ChatGPT is a powerful language model made by OpenAI. It can create text that sounds like it was written by a person, which means it can have natural language conversations.
This technology could change the way we use computers, and it has already started to be used in a number of different fields.
Teachers are worried that students will use the tool to cheat and plagiarise. As a result, some universities are rewriting exams, essay questions, and procedures to make sure students don't cheat.
Three states have already banned ChatGPT in public schools: New South Wales, Queensland, and Tasmania. Next week, the Education Department of Western Australia will decide whether to do the same, in time for the start of the school year.
In this episode, we talk with Professor Cath Ellis of UNSW about the ChatGPT and its impact on the current academic landscape.
Cath Ellis is a Professor in the School of the Arts and Media. She is the Faculty Student Integrity Advisor.
From 2014-2020 she was Associate Dean (Education) in the Faculty of Arts and Social Sciences and then until 2021 was Associate Dean (Education) in the Faculty of Arts, Design and Architecture.
Prior to that she was the Director of Teaching and learning in the School of Music, Humanities and Media at the University of Huddersfield in West Yorkshire, UK and a lecturer in English at the University of Wollongong in Australia.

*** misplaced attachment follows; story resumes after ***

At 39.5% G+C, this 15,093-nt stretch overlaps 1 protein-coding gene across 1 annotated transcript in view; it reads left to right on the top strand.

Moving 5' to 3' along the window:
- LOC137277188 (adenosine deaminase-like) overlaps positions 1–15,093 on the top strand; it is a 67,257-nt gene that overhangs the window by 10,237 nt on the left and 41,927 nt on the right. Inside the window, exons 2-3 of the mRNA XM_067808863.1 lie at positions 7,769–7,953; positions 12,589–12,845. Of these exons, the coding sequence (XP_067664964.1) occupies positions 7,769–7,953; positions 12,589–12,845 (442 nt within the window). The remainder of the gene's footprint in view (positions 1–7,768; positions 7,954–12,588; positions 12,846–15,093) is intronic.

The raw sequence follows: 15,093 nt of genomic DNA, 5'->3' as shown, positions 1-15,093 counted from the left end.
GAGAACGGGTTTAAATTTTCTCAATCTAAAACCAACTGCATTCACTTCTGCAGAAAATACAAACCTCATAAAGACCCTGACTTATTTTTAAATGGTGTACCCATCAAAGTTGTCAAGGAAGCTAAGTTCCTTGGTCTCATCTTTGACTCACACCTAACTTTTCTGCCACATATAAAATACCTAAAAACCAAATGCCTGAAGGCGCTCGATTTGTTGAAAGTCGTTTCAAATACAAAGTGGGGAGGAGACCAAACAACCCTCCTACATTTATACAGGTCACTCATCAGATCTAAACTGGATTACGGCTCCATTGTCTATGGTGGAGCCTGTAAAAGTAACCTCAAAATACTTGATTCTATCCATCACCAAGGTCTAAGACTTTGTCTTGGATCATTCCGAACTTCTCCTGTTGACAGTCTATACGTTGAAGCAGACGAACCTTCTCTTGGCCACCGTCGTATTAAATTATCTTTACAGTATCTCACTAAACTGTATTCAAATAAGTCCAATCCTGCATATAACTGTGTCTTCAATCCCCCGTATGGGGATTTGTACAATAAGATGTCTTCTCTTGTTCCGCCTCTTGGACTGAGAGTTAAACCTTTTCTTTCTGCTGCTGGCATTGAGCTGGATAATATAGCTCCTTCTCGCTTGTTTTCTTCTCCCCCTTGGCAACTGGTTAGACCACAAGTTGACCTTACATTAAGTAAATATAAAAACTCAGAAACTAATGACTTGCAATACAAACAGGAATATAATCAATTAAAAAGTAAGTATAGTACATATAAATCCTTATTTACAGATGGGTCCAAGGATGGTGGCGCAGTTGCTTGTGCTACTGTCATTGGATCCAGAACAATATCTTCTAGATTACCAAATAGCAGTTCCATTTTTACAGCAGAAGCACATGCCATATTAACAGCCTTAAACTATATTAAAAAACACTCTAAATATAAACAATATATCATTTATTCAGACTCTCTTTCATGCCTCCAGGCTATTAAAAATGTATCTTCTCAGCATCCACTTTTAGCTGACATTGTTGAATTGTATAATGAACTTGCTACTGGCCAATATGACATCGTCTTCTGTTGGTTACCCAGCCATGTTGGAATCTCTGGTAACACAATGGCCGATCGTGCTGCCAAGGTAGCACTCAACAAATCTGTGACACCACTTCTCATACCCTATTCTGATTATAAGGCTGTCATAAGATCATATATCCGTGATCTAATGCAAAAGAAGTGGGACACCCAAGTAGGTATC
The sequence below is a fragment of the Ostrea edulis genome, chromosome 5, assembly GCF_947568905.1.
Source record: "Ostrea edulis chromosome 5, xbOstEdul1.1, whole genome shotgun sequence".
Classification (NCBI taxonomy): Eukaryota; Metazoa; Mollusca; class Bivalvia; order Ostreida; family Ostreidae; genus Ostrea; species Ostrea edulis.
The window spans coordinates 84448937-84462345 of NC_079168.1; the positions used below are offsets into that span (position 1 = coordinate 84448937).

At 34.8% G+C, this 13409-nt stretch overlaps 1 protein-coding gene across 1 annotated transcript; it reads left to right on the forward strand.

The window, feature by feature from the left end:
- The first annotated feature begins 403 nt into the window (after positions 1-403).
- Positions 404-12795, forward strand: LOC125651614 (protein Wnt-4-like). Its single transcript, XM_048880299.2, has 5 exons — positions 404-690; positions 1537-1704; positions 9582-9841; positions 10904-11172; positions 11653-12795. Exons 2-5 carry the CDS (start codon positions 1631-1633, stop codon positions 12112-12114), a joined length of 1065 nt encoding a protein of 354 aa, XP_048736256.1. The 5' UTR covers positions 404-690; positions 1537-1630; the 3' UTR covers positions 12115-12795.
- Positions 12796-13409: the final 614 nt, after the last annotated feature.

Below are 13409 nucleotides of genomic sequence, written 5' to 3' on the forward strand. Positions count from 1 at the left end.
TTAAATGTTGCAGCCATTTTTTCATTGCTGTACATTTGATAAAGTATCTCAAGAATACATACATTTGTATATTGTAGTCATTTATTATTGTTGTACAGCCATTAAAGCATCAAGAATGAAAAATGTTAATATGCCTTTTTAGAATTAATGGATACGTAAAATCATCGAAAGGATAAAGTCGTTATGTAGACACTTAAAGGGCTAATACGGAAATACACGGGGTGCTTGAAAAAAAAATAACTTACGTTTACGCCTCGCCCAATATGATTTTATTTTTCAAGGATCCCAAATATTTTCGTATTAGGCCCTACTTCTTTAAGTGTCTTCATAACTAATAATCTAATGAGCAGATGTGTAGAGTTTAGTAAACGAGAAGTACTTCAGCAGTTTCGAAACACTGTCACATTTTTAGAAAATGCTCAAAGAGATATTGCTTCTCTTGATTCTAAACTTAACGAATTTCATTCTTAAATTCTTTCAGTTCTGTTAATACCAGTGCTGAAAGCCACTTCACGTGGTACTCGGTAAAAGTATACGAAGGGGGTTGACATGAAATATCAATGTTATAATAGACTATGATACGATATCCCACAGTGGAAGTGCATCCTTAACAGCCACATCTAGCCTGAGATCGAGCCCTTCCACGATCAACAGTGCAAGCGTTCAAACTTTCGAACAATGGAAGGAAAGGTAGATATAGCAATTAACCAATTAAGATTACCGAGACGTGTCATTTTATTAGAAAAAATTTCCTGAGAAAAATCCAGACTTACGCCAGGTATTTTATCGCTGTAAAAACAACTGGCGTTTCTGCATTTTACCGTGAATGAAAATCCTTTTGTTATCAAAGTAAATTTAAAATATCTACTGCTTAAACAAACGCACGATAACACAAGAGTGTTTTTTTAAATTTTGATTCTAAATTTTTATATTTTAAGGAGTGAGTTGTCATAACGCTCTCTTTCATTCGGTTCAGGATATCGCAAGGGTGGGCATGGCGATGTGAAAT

In response to the release of ChatGPT, an online tool called AICheatCheck has already been made that can find content made by artificial intelligence.
It uses its own artificial intelligence models to figure out if a piece of text was written by a person or a machine by looking at the words used and the way the sentences are put together.
Meanwhile, a new book by an expert at Charles Darwin University (CDU) says that the growing use of Artificial Intelligence (AI) by students has caused a crisis that threatens the integrity of education.
In his book, Artificial Intelligence and Learning Futures: Critical Narratives of Technology and Imagination in Higher Education, CDU AI expert Dr. Stefan Popenici looks at the dangers of AI in education and curriculum design, which he has called a "global crisis" that is getting worse.
The book, which was published by Routledge, talks about the ideological history of AI development, the dehumanising effects of AI on universities, teachers, and students, and how providers need to rethink how they can use this technology in a positive way.
Dr. Popenici said that when he first started writing his book, his worries about how AI would affect education were criticised. However, recent events like the use of the AI programme ChatGPT to write university tests have shown that we need to rethink the role of AI in education and how we think about education in general.
"It's gone global. It's not just a problem in Australian universities or in the Anglo-Saxon world. "It's happening everywhere, in different languages and cultures," Dr. Popenici said.
Dr. Popenici said that one of the worst things AI has done is make students less interested in learning, being original, and being creative.
Dr. Popenici said, "AI is going to be a big part of our lives, so we need to change the way we teach."
"We should be very worried about letting things made by AI pass as valid tests. Our tests are so simple and stereotypical that a student can pass with no trouble, even if they use an engine that can't figure out what words and information from the Internet mean.
"We should think about how we can get back to being humans and how we can use this technology to help people learn more.”
"We need to figure out how to use AI for our own good instead of using it to destroy ourselves."
Routledge sells the book "Artificial Intelligence and Learning Futures: Critical Narratives of Technology and Imagination in Higher Education."
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